Can you just tell us whether Central Asian states have given a more solid or more concrete indication of what they might be willing to offer in the last couple of days?

MR. BOUCHER: Even without going into details, it's hard for me to formulate an answer. I would say that you have seen, from various governments in that region, some strong expressions of support, and some specific offers of cooperation. We are in continuing contact and discussion with leaders in that region. The Secretary has talked to several of them; the President has talked to some of them as well.

If I remember correctly on the phone calls, just yesterday the Secretary talked to the Foreign Minister of Uzbekistan, for example, and he has talked to the President of Turkmenistan last Saturday, and obviously we have been in contact with the countries of the region through our embassies and our ambassadors there.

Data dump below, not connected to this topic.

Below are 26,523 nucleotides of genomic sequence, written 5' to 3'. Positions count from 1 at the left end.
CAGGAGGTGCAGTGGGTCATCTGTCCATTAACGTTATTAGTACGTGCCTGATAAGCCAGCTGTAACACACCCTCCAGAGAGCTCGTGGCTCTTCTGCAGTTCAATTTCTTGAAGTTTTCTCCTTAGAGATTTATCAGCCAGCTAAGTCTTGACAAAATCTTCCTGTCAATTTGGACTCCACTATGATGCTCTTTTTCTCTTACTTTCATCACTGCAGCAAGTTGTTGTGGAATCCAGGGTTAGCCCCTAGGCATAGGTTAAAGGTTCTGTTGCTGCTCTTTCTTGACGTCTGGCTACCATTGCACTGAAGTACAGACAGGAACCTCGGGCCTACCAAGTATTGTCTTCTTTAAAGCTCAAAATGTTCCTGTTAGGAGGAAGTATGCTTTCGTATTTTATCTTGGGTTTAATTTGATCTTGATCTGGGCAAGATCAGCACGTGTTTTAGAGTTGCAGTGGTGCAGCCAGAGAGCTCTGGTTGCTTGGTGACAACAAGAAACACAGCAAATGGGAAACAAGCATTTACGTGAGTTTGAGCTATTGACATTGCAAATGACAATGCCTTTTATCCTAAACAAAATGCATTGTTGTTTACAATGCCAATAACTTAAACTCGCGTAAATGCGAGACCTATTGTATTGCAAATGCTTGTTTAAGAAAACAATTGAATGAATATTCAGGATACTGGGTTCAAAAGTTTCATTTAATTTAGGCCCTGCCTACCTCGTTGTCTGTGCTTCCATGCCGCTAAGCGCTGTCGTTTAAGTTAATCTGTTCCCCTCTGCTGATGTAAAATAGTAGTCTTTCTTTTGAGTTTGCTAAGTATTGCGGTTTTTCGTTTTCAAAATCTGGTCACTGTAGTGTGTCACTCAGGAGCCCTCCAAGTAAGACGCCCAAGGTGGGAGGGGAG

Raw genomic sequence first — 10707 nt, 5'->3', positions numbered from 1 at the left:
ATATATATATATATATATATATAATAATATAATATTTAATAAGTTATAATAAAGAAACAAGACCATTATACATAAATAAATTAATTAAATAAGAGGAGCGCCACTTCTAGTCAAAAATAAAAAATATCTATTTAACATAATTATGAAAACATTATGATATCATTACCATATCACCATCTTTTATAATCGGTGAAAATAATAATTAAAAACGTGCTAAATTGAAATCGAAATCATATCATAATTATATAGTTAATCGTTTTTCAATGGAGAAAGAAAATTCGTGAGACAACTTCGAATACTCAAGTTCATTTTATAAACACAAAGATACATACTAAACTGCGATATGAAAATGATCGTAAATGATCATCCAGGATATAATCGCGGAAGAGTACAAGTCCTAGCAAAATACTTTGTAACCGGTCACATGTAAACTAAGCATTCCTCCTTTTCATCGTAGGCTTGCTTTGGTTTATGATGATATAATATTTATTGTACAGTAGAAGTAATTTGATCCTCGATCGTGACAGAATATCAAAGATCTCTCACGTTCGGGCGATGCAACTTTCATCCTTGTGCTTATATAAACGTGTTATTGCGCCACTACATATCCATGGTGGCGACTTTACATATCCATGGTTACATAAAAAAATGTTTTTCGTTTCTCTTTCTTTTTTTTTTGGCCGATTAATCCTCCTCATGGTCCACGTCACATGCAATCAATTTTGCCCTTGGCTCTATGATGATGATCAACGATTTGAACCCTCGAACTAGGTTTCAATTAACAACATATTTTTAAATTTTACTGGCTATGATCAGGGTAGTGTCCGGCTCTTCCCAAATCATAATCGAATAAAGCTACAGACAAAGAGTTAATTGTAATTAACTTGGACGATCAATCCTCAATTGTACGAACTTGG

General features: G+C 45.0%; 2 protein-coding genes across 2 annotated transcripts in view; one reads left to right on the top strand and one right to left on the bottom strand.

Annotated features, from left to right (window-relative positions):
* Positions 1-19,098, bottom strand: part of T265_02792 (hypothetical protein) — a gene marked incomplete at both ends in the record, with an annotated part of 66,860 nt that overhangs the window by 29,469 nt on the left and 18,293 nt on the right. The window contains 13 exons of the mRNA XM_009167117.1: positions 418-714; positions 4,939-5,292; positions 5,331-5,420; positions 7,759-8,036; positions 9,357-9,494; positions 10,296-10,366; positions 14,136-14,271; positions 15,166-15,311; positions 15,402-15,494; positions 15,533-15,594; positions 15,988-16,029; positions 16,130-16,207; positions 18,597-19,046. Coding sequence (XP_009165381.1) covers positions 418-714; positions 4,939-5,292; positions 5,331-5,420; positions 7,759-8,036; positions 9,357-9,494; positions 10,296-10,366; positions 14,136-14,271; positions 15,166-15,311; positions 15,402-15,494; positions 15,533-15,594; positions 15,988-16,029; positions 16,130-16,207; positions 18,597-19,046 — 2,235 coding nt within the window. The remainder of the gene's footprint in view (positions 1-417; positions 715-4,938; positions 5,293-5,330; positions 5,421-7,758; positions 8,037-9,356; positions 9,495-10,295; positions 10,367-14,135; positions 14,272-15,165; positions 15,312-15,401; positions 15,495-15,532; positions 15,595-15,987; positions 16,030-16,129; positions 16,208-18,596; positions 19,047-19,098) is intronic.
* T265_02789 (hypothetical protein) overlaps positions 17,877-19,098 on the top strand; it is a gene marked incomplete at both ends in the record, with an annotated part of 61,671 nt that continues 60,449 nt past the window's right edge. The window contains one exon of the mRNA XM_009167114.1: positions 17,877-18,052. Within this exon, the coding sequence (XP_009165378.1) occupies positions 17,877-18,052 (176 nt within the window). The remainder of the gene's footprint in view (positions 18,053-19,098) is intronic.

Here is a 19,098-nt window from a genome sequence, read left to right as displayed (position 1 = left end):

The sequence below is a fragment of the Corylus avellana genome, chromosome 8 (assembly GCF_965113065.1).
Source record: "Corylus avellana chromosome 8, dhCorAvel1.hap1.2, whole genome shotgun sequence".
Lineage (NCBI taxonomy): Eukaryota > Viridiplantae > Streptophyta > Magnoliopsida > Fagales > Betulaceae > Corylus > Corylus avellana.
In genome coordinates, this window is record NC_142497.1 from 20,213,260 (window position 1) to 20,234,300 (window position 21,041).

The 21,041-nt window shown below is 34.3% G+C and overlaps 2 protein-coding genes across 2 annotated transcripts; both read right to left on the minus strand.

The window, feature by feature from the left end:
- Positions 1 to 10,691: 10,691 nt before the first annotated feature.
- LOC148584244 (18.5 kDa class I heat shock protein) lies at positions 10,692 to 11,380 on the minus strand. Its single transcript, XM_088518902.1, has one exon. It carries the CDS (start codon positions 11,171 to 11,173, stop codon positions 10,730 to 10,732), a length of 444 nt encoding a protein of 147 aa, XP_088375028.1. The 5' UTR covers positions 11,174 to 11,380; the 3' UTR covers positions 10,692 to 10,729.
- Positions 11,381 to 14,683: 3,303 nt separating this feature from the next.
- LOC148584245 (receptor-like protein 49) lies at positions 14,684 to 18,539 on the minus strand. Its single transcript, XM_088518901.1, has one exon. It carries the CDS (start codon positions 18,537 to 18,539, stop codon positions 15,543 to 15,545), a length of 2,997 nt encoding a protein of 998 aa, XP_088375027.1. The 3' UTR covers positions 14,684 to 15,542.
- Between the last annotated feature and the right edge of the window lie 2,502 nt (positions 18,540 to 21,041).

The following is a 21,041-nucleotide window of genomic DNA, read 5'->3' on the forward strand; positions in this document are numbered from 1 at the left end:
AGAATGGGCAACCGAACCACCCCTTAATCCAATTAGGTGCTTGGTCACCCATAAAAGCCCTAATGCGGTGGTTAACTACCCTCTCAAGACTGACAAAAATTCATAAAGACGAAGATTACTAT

So we will continue to work closely with the governments of that region, who themselves have been affected by the terrorism coming out of Afghanistan. We have cooperated with them against terrorism in the past, and we want to continue that cooperation with them in the future.

QUESTION: Richard, on that -- speaking of the Central Asian states, has the Ambassador flown back in to Tajikistan for talks -- who has been doing the talks in Tajikistan?

MR. BOUCHER: I don't know; I'll have to check.

QUESTION: Okay.

MR. BOUCHER: No, we've got Macedonia and other places back there.

QUESTION: One more on Afghanistan -- well, it's Afghan-related. I think it would be remiss for you not to -- do you have anything to say about the insinuation by William Kristol this morning that the Secretary is somehow being disloyal to the President?